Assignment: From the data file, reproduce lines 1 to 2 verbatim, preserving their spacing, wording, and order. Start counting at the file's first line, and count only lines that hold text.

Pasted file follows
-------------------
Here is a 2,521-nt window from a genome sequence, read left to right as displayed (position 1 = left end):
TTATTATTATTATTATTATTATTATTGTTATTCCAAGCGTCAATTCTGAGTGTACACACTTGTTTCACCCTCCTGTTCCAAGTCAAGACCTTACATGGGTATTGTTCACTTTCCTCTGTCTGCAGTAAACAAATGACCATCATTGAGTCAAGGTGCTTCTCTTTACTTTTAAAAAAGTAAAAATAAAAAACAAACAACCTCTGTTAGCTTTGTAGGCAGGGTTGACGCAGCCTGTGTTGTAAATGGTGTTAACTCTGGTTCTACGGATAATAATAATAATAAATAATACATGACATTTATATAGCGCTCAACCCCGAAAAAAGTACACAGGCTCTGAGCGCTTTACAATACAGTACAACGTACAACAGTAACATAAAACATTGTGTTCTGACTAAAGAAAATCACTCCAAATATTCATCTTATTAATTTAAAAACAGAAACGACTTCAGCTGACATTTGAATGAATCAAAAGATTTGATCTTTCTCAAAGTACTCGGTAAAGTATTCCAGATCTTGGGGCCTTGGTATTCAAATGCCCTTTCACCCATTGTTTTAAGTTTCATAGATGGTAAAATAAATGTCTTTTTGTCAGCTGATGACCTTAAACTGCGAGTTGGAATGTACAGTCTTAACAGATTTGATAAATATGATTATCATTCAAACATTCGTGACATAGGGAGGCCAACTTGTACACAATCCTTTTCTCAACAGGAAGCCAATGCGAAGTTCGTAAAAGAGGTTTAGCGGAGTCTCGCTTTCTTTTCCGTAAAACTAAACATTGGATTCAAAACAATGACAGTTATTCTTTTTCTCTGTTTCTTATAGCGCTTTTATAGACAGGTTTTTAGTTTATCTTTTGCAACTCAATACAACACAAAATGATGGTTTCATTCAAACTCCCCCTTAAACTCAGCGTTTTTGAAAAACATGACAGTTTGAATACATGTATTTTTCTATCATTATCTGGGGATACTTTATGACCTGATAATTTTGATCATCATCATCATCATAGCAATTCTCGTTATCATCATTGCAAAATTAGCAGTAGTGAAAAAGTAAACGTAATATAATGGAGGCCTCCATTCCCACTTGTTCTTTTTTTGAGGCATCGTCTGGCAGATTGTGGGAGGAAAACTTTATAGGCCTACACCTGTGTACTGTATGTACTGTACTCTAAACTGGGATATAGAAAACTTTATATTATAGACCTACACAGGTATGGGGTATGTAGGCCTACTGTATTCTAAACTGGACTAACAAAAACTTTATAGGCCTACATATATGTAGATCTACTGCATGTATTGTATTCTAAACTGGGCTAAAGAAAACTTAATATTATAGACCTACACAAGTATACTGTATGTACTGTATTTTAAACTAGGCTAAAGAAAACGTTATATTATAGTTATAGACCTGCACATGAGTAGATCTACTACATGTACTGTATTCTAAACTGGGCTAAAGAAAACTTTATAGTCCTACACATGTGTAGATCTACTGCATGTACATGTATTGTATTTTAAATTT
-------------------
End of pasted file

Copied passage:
Here is a 2,521-nt window from a genome sequence, read left to right as displayed (position 1 = left end):
TTATTATTATTATTATTATTATTATTGTTATTCCAAGCGTCAATTCTGAGTGTACACACTTGTTTCACCCTCCTGTTCCAAGTCAAGACCTTACATGGGTATTGTTCACTTTCCTCTGTCTGCAGTAAACAAATGACCATCATTGAGTCAAGGTGCTTCTCTTTACTTTTAAAAAAGTAAAAATAAAAAACAAACAACCTCTGTTAGCTTTGTAGGCAGGGTTGACGCAGCCTGTGTTGTAAATGGTGTTAACTCTGGTTCTACGGATAATAATAATAATAAATAATACATGACATTTATATAGCGCTCAACCCCGAAAAAAGTACACAGGCTCTGAGCGCTTTACAATACAGTACAACGTACAACAGTAACATAAAACATTGTGTTCTGACTAAAGAAAATCACTCCAAATATTCATCTTATTAATTTAAAAACAGAAACGACTTCAGCTGACATTTGAATGAATCAAAAGATTTGATCTTTCTCAAAGTACTCGGTAAAGTATTCCAGATCTTGGGGCCTTGGTATTCAAATGCCCTTTCACCCATTGTTTTAAGTTTCATAGATGGTAAAATAAATGTCTTTTTGTCAGCTGATGACCTTAAACTGCGAGTTGGAATGTACAGTCTTAACAGATTTGATAAATATGATTATCATTCAAACATTCGTGACATAGGGAGGCCAACTTGTACACAATCCTTTTCTCAACAGGAAGCCAATGCGAAGTTCGTAAAAGAGGTTTAGCGGAGTCTCGCTTTCTTTTCCGTAAAACTAAACATTGGATTCAAAACAATGACAGTTATTCTTTTTCTCTGTTTCTTATAGCGCTTTTATAGACAGGTTTTTAGTTTATCTTTTGCAACTCAATACAACACAAAATGATGGTTTCATTCAAACTCCCCCTTAAACTCAGCGTTTTTGAAAAACATGACAGTTTGAATACATGTATTTTTCTATCATTATCTGGGGATACTTTATGACCTGATAATTTTGATCATCATCATCATCATAGCAATTCTCGTTATCATCATTGCAAAATTAGCAGTAGTGAAAAAGTAAACGTAATATAATGGAGGCCTCCATTCCCACTTGTTCTTTTTTTGAGGCATCGTCTGGCAGATTGTGGGAGGAAAACTTTATAGGCCTACACCTGTGTACTGTATGTACTGTACTCTAAACTGGGATATAGAAAACTTTATATTATAGACCTACACAGGTATGGGGTATGTAGGCCTACTGTATTCTAAACTGGACTAACAAAAACTTTATAGGCCTACATATATGTAGATCTACTGCATGTATTGTATTCTAAACTGGGCTAAAGAAAACTTAATATTATAGACCTACACAAGTATACTGTATGTACTGTATTTTAAACTAGGCTAAAGAAAACGTTATATTATAGTTATAGACCTGCACATGAGTAGATCTACTACATGTACTGTATTCTAAACTGGGCTAAAGAAAACTTTATAGTCCTACACATGTGTAGATCTACTGCATGTACATGTATTGTATTTTAAATTT